Modellus Novus is transforming the practice of architecture from within

Modellus Novus is transforming the practice of architecture from within

Frenchette Bakery, as seen from the Whitney lobby entrance. (Adrien Gaut, courtesy Modelus Novus)

It’s a story as old as time: after working for years at large architecture firms, three up-and-coming architects started their own practices. Whether it’s because of the thrill of entrepreneurship, a desire for creative freedom, or just feeling sick and tired of working for someone else, it’s not unusual for designers to jump into business ownership. However, for New York-based Modellus Novus, the impetus to launch its studio came from elsewhere: a desire to change the way architecture itself is practiced.

For co-founders Preeti Sriratana, Jonathan Garnett, and Stephen Harper, tackling limited access to the profession was integral to their launch of Modellus Novus, which means “new model” in Latin, in 2015. Since then, the trio, alongside Together with the company’s practice director, Anya Gribanova, she worked to show the world the new model she envisioned. “Yes, we wanted to deliver a progressive, avant-garde and beautiful design, but it was equally important for us to build a form that would change how architecture is practiced,” Sriratana said.

With a mission to design spaces for everyone, Modellus Novus itself is a model for such a space. The 26-employee company is global in its makeup, with women making up more than half of the employees from 11 countries and four continents. This diversity is no coincidence. “In order to design spaces where people from different backgrounds feel welcome, it’s not just about the design itself,” Sriratana explained. “The built environment is defined by the people behind it. It’s important to align yourself with people who share your values.”

Ultimately, the company found that this mission actually helped it create a better business. Across an interior design-focused portfolio for industries as wide-ranging as residential, institutional and commercial, with a strong focus on hospitality – including the recently opened and highly acclaimed restaurant Tatiana by Chef Kwame Onwuachi at New York’s Lincoln Center – Modellus Novus has an established reputation She is good at creating places that find authenticity through surprising details and material explorations. “If you have value alignment, it speeds up the decision-making process because we are in agreement about what we want to achieve,” Garnett said. “We are all trying to unleash some potential in the project that can bring people together.”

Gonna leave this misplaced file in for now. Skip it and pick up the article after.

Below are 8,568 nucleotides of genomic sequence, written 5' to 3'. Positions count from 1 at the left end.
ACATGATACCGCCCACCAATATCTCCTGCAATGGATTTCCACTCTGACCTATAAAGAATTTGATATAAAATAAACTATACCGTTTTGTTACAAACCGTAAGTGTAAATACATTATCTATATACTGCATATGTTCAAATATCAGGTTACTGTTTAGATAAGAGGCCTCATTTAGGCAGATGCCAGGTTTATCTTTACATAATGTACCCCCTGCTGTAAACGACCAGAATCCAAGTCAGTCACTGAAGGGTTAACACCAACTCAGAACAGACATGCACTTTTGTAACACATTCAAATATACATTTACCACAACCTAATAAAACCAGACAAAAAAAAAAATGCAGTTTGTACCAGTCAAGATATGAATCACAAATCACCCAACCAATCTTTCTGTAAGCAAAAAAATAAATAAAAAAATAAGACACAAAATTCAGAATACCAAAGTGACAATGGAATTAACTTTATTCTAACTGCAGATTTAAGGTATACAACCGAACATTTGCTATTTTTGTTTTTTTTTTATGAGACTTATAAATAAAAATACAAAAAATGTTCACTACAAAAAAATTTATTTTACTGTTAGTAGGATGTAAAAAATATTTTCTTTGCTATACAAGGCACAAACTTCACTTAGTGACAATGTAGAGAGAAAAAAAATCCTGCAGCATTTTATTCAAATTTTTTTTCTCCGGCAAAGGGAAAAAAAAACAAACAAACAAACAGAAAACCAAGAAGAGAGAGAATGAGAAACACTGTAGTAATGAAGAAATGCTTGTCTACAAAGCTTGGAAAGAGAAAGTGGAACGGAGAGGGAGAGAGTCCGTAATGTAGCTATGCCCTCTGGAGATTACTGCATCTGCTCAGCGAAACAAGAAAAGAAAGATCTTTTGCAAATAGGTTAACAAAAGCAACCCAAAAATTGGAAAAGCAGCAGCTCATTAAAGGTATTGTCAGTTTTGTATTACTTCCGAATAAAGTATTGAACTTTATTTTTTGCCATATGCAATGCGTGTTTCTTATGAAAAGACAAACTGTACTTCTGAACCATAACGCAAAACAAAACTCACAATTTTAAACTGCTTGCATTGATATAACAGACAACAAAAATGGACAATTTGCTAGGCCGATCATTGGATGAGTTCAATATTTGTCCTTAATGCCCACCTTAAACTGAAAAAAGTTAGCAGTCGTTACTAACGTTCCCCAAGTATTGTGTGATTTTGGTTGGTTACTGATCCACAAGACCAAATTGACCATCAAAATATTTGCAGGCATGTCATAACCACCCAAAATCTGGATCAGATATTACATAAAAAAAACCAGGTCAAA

The precision of crying (Aaron Thompson/Courtesy Modellus Novus)

The accuracy of crying 2016

Located in the Brooklyn Navy Yard behind a modest brick facade, it is a living forest of mature trees, huge boulders, and a collection of live turtles. In designing this 87,000-square-foot adaptive reuse project for Crye Precision, a leading manufacturer of protective armor, Modellus Novus sought to create an unexpected restorative moment for workers and visitors alike. “We pulled the perimeter into the interior of the building to create a place where people can gather, which is a dividing line in all of our work,” Sriratana said. Working with landscape design studio Verdant to implement the Living Forest Park, Modellus Novus has turned the model of a typical manufacturing facility on its head, instead creating a place for people to succeed and collaborate.